The Fern Gazette Volume 20 Part 1

Published 3rd February 2015

Edited by M. Gibby & A. Leonard


The ethnobotany of ferns and lycophytes
H. A. Keller & G. T. Prance pg(s) 1-13
A summary is presented of the most important ways in which ferns have been important to humanity. Many of these categories are positive such as the use of ferns for subsistence. On the negative side is their role as weeds and as bearers of substances harmful to human health. Many of the traditional uses such as for medicines have been transferred to modern life as societies have modernized. Some uses have even become important in industrial society, for example in the assay of new medicines.

A short biography of the authors pg(s)14


Note on the rediscovered type specimen of Angiopteris indica Desv. (Marattiaceae)
J. Mazumdar pg(s) 15-18
The type of the tree fern Angiopteris indica Desv. (Marattiaceae) was rediscovered in Herb. Desvaux at P and its status is discussed.

First chromosome number report for Cystopteris fragilis (Cystopteridaceae: Pteridophyta) in Iran
G. Babaee & M. Haji Moniri pg(s) 19-22
The chromosome number and ploidy level of Cystopteris fragilis (L.) Bernh. are documented for the first time from Iran. The count was tetraploid, with 2n= 4x= 168. This agrees with previous reports of tetraploid C. fragilis from Europe, Asia and the United States.

The Dutch rush: history and myth of the Equisetum trade
W. de Winter pg(s) 23-45
In England in the early 19th century at least two products went by the commercial name Dutch Rush, viz. the Rough Horsetail Equisetum hyemale L. used in cabinet making and similar crafts, and the Common Club-rush/Bulrush Schoenoplectus lacustris (L.) Palla used in matting and chair manufacturing. Some authors did not heed the scientific names and confused the properties and geo-cultural backgrounds of both products. Thus the myth took hold that E. hyemale was in culture in the Netherlands and that is was deliberately planted and cared for to protect that country from the sea. Scarce but widespread evidence of trade reveals that this species was economically insignificant. The idea that it owes its common name to imports from Holland could be correct; however, other parts of North and Central Europe, especially the upper Rhine Valley, are more likely to be the original sources from where the Dutch obtained the plants. North America can be reasoned to be an alternative origin, but evidence for this hypothesis is still lacking.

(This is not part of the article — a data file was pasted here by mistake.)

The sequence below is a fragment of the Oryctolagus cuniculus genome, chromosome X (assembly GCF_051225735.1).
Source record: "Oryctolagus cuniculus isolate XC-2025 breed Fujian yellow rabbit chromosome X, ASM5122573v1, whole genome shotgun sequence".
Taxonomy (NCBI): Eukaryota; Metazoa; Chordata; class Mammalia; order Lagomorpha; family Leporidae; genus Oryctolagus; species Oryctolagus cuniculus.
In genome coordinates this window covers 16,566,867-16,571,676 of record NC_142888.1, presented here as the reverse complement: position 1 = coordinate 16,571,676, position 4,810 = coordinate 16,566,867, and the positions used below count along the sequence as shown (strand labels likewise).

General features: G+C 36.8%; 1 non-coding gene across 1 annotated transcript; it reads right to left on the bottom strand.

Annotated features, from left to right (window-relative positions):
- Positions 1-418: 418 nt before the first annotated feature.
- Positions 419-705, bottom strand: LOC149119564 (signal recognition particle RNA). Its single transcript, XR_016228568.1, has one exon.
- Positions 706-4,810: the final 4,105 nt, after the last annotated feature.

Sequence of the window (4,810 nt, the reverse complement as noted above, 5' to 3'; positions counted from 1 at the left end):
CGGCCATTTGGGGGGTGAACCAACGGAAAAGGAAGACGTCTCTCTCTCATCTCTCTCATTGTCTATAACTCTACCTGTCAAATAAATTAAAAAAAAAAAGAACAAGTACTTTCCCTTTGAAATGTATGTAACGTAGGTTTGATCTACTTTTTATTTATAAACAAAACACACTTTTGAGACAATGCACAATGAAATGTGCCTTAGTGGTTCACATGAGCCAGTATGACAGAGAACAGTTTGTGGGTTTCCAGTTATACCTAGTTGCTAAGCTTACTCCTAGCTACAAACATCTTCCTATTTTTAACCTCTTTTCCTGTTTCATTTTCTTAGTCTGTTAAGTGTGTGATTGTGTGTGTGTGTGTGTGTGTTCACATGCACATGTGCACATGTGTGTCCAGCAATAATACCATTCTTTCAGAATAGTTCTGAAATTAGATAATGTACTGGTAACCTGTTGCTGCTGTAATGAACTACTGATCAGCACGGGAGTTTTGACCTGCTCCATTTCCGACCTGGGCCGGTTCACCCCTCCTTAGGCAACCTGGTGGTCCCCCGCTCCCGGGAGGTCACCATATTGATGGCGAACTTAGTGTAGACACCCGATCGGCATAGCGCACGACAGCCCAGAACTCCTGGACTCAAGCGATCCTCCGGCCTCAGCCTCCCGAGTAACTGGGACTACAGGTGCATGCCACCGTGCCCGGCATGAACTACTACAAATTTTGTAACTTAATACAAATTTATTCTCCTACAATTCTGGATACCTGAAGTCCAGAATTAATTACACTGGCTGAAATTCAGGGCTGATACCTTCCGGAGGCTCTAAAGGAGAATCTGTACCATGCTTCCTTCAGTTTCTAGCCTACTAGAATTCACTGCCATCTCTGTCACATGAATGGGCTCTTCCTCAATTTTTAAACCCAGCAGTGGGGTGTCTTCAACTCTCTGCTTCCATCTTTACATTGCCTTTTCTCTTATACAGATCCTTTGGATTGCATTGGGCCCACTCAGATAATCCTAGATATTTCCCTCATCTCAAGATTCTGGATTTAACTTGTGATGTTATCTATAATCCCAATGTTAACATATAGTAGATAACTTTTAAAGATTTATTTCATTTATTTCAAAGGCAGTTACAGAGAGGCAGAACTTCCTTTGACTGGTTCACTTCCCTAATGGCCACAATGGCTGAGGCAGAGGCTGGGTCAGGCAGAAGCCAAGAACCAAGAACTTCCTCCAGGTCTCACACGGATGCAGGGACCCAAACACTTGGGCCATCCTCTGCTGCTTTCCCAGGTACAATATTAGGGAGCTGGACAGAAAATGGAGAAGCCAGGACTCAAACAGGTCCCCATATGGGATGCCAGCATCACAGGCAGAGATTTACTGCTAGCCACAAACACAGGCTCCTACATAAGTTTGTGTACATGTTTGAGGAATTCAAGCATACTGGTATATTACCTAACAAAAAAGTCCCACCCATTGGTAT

Plagiogyria minuta is distinct from P. egenolfioides var. egenolfioides
B. S. Parris pg(s) 46

Acrosorus nudicarpus transferred to Xiphopterella
B. S. Parris pg(s) 47
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